Screen shots of various web pages provided by the server 110 in an embodiment of the invention are illustrated in FIGS. 3-10. These figures should be understood to be exemplary only and should not be understood to limit the invention. FIG. 3 illustrates an opening web page and FIG. 4 illustrates a web page that explains the life settlement process. FIG. 5 illustrates a web page that explains what forms must be submitted in order for an application for a life settlement to be considered and provides a link to upload the necessary forms to the server 110. FIGS. 6a-6c illustrate a Frequently Asked Question page provided by the server 110. FIG. 7 illustrates a Contact web page. FIG. 8 illustrates a New Account web page that a user must complete in order to use the upload feature of FIG. 5. FIG. 9 illustrates a Secure File Upload page pointed to by the link of FIG. 5 discussed above. FIGS. 10a-10j illustrate a questionnaire provided by the server 110 in some embodiments. In other embodiments, the questionnaire includes an abbreviated medical section as discussed above. FIGS. 11a-11c illustrate a viatical disclosure statement provided by the server 110. FIGS. 12 and 13 illustrate an informational form provided by the server 110. FIGS. 14a-14b illustrate an insurance policy release form, and FIG. 15 illustrates a medical insurance release form provided by the server 110. It should be understood that the pages shown in FIGS. 5, 8, and 9, and the forms illustrated in FIGS. 10-15 may not be made available to the public by the server in some embodiments. In such embodiments, only an agent or other authorized representative may have access to the web pages and forms in FIGS. 5 and 8-15, or the distribution and uploading of forms may be done via mail or courier and uploaded via the operator terminal 150 of FIG. 1.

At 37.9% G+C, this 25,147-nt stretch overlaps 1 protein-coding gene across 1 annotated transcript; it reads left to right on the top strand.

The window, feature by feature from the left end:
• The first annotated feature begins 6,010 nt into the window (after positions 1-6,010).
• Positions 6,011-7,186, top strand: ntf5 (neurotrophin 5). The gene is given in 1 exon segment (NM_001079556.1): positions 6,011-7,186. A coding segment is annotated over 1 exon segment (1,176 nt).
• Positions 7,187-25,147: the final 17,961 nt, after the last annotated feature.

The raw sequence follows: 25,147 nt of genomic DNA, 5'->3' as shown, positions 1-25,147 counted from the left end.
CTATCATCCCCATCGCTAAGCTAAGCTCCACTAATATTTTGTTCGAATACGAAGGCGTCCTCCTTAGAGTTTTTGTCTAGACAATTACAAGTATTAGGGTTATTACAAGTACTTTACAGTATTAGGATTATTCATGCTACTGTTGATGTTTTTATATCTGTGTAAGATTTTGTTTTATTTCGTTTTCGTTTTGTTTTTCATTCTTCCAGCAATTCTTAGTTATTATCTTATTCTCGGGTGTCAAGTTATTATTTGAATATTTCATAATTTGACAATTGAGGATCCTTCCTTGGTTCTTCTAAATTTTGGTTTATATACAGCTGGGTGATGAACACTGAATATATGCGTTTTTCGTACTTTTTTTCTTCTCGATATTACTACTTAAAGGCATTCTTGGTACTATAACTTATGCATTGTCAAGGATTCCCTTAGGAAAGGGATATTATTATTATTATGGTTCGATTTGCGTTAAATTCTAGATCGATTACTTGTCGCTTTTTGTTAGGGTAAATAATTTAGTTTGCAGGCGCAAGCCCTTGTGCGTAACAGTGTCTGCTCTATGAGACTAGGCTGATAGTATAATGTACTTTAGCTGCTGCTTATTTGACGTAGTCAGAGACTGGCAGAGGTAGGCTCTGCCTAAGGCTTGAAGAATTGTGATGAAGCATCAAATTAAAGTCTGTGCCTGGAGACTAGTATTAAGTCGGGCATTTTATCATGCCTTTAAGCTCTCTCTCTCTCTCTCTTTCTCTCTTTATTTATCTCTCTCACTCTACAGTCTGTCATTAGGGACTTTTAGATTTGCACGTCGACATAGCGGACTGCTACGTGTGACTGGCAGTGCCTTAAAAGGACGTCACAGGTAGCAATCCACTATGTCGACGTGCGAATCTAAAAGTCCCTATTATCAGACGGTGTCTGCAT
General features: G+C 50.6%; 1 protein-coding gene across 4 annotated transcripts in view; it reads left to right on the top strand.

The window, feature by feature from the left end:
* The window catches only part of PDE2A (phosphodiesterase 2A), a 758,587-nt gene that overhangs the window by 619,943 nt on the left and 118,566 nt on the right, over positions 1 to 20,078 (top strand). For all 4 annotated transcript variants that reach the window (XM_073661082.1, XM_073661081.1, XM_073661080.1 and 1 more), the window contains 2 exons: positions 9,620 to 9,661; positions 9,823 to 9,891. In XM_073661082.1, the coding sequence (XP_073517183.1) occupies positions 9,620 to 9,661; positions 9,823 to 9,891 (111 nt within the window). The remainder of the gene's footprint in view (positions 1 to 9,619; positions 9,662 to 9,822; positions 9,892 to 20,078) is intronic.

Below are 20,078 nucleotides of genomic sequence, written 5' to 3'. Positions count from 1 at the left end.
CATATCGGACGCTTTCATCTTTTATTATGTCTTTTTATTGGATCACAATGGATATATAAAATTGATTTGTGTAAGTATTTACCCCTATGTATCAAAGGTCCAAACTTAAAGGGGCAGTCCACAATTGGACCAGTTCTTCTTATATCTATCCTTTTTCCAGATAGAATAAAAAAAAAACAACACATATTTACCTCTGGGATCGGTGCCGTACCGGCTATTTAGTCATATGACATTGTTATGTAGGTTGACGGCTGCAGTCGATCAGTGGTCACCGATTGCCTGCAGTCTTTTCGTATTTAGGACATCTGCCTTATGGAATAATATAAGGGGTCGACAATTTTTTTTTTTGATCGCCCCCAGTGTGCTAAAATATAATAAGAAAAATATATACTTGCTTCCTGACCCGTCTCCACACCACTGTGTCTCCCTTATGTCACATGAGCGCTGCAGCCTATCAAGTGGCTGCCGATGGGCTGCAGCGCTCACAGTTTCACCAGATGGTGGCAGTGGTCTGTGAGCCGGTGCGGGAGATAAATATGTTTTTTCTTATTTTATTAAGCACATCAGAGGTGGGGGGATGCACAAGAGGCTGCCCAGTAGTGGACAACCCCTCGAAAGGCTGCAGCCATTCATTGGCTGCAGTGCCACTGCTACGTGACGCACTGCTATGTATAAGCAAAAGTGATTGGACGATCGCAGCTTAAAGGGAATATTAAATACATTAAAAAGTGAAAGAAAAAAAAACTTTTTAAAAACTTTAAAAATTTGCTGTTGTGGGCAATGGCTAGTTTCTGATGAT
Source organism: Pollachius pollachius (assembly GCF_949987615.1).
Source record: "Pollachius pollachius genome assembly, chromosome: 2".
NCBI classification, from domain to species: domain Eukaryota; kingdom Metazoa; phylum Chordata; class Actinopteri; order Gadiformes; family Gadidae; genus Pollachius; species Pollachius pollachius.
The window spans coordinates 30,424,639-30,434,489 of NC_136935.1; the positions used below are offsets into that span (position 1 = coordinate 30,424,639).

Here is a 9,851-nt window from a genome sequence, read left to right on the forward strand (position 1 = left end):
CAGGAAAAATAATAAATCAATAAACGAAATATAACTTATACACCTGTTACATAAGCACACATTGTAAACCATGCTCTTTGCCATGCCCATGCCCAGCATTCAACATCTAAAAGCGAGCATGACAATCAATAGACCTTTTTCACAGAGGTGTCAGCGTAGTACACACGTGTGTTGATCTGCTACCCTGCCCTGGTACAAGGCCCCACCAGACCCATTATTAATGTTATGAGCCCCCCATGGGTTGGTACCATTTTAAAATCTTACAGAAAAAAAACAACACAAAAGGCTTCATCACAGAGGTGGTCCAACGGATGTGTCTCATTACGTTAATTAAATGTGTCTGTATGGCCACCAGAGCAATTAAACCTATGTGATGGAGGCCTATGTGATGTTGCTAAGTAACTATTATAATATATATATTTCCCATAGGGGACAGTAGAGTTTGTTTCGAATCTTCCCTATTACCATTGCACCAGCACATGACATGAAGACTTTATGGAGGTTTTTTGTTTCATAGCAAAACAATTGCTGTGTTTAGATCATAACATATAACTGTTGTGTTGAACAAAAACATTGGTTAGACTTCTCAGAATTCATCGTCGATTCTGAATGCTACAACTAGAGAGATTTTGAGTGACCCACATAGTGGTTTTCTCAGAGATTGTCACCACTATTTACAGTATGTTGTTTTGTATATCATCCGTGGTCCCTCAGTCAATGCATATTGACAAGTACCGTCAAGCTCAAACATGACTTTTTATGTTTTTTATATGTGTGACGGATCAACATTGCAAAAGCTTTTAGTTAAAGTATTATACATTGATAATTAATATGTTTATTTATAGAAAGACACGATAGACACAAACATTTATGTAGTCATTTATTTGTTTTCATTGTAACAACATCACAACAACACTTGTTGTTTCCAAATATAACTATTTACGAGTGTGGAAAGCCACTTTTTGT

It will be apparent to those of skill in the art that numerous variations in addition to those discussed above are also possible. Therefore, while the invention has been described with respect to certain specific embodiments, it will be appreciated that many modifications and changes may be made by those skilled in the art without departing from the spirit of the invention. It is intended therefore, by the appended claims to cover all such modifications and changes as fall within the true spirit and scope of the invention.

Furthermore, the purpose of the Abstract is to enable the U.S. Patent and Trademark Office and the public generally, and especially the scientists, engineers and practitioners in the art who are not familiar with patent or legal terms or phraseology, to determine quickly from a cursory inspection the nature and essence of the technical disclosure of the application. The Abstract is not intended to be limiting as to the scope of the present invention in any way.